• That time, effort, and creativity are spent on the marketing rather than on some other aspect of the business (therefore, those entrepreneurs not only spend it on marketing, they fail to spend it elsewhere).
  • They fail to put the right marketing in the right places — thus keeping the right people from seeing it and acting on it.
  • They spend that time, effort, and creativity on marketing that (often) fails to deliver the results we need.
  • They “use up” the attention of their audience. (Hat tip to Dan Kennedy for this excellent point).
  • They fail to establish credibility in the marketplace.

So the cost of the marketing seems low at first but it is actually high because of the hidden costs.

Lest you think this is a pitch for marketing services, let me give you another (non-business) example to show you that it happens elsewhere: It happens in home renovations and remodelling, too.

In some cases, it’s perfectly appropriate to do your own home renovations and remodelling. (I can do general plumbing like a rockstar, and I can have it done faster than the time it takes me to call a plumber). But in other cases, the cheaper alternative (either to do it yourself or to hire some low-end laborer) comes with a bunch of hidden costs (which is why I leave some more challenging plumbing to the plumbers I’ve hired). I’ve heard countless horror stories of renovations that are stalled indefinitely or of low-end laborers who get paid and disappear before the work is done. And perhaps the work will need to be re-done later by someone who has more skill and qualifications.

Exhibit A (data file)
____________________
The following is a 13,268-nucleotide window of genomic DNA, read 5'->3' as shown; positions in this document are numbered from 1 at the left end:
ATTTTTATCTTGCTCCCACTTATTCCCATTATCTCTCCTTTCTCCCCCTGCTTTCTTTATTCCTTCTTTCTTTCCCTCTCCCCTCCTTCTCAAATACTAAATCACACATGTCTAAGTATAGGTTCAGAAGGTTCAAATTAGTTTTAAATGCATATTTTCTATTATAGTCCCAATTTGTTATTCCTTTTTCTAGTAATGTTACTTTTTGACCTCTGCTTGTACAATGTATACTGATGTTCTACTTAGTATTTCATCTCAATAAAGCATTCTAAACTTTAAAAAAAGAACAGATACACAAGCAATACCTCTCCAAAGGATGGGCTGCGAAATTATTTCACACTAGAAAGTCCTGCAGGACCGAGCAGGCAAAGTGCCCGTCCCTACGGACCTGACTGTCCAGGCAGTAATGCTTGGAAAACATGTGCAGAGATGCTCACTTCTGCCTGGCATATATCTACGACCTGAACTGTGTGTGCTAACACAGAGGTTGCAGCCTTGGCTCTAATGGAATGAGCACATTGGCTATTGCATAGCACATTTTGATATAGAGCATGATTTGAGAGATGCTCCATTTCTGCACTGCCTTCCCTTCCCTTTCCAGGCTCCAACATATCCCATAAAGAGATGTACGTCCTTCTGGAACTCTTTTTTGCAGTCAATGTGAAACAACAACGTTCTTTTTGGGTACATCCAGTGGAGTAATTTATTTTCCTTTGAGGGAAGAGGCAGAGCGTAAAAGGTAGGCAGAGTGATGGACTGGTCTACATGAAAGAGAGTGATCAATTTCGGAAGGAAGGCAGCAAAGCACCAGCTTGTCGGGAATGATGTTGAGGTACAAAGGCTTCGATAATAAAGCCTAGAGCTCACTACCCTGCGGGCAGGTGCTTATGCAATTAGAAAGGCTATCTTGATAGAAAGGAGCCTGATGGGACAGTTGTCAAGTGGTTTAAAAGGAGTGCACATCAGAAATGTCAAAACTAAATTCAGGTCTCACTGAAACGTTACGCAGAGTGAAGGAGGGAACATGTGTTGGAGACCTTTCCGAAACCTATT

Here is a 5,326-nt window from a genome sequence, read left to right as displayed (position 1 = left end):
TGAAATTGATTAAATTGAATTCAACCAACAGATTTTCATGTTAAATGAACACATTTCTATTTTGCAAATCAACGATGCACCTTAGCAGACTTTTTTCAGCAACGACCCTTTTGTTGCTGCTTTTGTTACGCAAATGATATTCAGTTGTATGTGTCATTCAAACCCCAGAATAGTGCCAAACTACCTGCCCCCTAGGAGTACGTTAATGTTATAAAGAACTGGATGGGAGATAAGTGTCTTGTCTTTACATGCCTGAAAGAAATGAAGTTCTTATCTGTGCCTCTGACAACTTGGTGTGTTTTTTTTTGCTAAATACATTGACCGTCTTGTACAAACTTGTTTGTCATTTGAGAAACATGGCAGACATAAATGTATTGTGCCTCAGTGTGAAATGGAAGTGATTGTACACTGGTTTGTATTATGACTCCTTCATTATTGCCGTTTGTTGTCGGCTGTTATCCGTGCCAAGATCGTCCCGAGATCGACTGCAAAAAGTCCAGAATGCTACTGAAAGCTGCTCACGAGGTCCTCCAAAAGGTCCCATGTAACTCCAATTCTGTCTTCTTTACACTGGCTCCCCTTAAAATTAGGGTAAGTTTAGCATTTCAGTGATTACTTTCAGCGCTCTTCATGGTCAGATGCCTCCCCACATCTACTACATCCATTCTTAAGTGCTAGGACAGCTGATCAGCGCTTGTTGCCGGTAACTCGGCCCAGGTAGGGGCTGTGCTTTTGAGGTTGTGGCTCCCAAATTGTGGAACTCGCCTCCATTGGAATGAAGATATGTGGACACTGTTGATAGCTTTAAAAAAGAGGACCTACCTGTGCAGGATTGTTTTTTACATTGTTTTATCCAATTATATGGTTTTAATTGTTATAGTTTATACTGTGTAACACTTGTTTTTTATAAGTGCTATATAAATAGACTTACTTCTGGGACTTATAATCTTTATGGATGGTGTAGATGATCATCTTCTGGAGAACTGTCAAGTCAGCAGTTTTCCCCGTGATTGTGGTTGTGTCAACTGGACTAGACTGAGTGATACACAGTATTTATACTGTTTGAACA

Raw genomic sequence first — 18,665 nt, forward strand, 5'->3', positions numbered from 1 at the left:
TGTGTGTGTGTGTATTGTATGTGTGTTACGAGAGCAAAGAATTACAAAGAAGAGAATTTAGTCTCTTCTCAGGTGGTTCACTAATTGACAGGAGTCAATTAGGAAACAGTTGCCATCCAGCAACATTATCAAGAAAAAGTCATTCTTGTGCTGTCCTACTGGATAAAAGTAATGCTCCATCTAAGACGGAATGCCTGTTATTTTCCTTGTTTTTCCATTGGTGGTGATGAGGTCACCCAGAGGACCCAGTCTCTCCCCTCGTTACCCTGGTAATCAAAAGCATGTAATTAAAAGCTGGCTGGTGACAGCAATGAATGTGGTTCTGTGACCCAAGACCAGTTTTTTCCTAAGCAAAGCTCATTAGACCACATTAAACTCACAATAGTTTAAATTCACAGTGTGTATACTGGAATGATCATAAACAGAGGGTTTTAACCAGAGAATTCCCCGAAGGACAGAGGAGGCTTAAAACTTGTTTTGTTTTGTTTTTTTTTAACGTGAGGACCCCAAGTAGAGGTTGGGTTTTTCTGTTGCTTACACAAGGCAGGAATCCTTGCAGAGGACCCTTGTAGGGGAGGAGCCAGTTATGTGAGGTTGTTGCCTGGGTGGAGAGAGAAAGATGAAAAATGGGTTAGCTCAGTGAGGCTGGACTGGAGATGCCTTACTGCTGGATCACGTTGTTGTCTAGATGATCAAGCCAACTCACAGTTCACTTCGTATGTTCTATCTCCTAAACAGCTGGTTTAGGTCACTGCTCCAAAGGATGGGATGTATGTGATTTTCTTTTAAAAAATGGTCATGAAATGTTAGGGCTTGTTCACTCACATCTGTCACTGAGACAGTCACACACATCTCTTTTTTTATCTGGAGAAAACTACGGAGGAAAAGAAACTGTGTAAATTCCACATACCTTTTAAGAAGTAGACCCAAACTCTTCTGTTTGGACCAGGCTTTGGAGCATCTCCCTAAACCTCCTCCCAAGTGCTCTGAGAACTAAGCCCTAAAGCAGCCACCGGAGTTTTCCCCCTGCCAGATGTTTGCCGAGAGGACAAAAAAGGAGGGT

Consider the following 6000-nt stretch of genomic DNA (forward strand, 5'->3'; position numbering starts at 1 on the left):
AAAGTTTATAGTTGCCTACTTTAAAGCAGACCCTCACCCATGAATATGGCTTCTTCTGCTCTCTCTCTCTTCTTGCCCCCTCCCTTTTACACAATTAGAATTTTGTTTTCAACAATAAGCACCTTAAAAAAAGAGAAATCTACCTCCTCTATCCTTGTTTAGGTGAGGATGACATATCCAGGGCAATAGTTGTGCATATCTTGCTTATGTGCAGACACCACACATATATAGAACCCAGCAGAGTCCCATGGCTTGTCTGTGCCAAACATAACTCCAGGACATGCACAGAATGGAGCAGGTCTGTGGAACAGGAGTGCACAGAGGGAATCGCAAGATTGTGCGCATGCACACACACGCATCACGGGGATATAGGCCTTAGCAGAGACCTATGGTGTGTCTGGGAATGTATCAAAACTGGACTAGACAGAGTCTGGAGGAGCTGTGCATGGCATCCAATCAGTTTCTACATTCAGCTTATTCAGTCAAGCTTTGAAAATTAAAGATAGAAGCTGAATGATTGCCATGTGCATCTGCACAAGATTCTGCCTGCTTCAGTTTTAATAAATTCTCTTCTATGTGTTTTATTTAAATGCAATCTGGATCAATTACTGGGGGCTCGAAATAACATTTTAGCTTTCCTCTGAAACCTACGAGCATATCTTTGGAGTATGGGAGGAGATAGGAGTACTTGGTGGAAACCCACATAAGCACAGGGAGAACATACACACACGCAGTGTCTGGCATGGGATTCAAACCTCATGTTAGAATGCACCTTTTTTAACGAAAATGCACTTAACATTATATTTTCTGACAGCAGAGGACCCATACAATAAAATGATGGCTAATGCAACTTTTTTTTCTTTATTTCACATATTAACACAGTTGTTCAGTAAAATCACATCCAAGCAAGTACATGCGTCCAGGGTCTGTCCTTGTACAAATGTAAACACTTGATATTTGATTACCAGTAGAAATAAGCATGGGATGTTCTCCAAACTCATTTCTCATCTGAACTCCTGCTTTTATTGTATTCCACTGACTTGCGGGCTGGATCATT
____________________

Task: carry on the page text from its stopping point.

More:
And I picked on home renovations in the above paragraph but you can swap that out for anything — car repair, website design, party planning, investing. This is the case with insurance and real estate as well. People choose the DIY option or the lowest-priced option but fail to consider all of the other costs — time, effort, a lower likelihood of success, a lower quality of success, etc. — in the thing they are buying.

Everything we buy comes with obvious benefits and costs and we need to weigh those. But everything we buy ALSO comes with hidden costs and we need to make sure we factor those into our pre-purchase consideration.